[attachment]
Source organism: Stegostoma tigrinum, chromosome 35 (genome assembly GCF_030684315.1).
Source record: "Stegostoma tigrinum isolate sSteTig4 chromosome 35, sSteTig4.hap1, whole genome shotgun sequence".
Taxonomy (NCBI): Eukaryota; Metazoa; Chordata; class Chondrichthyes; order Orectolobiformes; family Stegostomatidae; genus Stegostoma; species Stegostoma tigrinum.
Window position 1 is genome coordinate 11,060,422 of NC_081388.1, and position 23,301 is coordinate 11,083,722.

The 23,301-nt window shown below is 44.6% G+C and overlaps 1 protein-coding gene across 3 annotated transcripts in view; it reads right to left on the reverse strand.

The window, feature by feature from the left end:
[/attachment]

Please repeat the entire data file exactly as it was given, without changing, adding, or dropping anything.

Source organism: Stegostoma tigrinum, chromosome 35 (genome assembly GCF_030684315.1).
Source record: "Stegostoma tigrinum isolate sSteTig4 chromosome 35, sSteTig4.hap1, whole genome shotgun sequence".
Taxonomy (NCBI): Eukaryota; Metazoa; Chordata; class Chondrichthyes; order Orectolobiformes; family Stegostomatidae; genus Stegostoma; species Stegostoma tigrinum.
Window position 1 is genome coordinate 11,060,422 of NC_081388.1, and position 23,301 is coordinate 11,083,722.

The 23,301-nt window shown below is 44.6% G+C and overlaps 1 protein-coding gene across 3 annotated transcripts in view; it reads right to left on the reverse strand.

The window, feature by feature from the left end: